Parks Victoria manages over 4 million hectares of parkland and a portfolio of over $1.9 billion worth of infrastructure assets. Within this portfolio, Parks Victoria is responsible for a large number of dams and their associated structures. Consequence category of these dams varies from Extreme to Very Low. Parks Victoria recognised that these assets required a dam safety management and monitoring program. The development of a program commenced with a portfolio risk assessment in 1998 which progressed to detailed design reviews of a selected number of dams and the initiation of an ongoing dam safety and surveillance program. This initial work identified the need for dam safety upgrade works within this asset portfolio which Parks Victoria has been progressively addressing. In 2012 Parks Victoria identified that a review of the risk profile of the dams was warranted. The review included consideration of alternative options such as staging of works, reducing storage volume and decommissioning, as well as non-technical considerations such as increasing the recreational use and the environmental value of these assets. This paper outlines the approach adopted by Parks Victoria in developing and improving its dam safety program and how it has assisted in minimising dam safety risks. Specifically, Parks Victoria’s approach of adopting measures that recognize the purpose and benefits of the individual storages, whilst being sympathetic to the requirements of the other infrastructure within its diverse portfolio of assets is highlighted. Since this work commenced in 1998, Parks Victoria have been successful in the development of an effective dam safety and management program which has resulted in the reduction of risks associated with this portfolio of assets.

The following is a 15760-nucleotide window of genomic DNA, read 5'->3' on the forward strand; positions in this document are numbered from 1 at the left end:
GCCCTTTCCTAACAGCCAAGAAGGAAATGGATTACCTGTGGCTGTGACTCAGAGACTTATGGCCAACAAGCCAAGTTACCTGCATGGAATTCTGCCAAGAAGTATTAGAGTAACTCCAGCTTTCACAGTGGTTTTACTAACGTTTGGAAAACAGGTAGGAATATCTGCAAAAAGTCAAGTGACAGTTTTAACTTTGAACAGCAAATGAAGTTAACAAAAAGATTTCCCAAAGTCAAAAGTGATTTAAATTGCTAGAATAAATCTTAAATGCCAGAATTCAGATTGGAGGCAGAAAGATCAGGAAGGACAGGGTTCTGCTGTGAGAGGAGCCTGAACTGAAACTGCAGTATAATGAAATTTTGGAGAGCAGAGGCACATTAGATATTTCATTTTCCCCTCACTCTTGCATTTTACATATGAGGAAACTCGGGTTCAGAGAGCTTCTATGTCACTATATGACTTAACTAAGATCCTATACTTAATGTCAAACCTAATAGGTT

M.G. Webby and N.D. Sutherland
Repairs to the floor slab of the outlet transition section of the Pukaki Canal Inlet Structure in November 2009 were likely to have adversely affected the hydraulic jump behaviour in the transition section of the structure and therefore necessitated revision of the safe operating limits for the structure. Three separate series of flow trials were carried out at different lake levels over a period of about a year to carefully observe the behaviour of the hydraulic jump under a variety of gate operating configurations and discharges. New safe limits of operation for the structure were defined for the structure using the flow observations from the flow trials and the framework of analytical models for different types of hydraulic jump. The revised limits of safe operation were successfully implemented in 2013.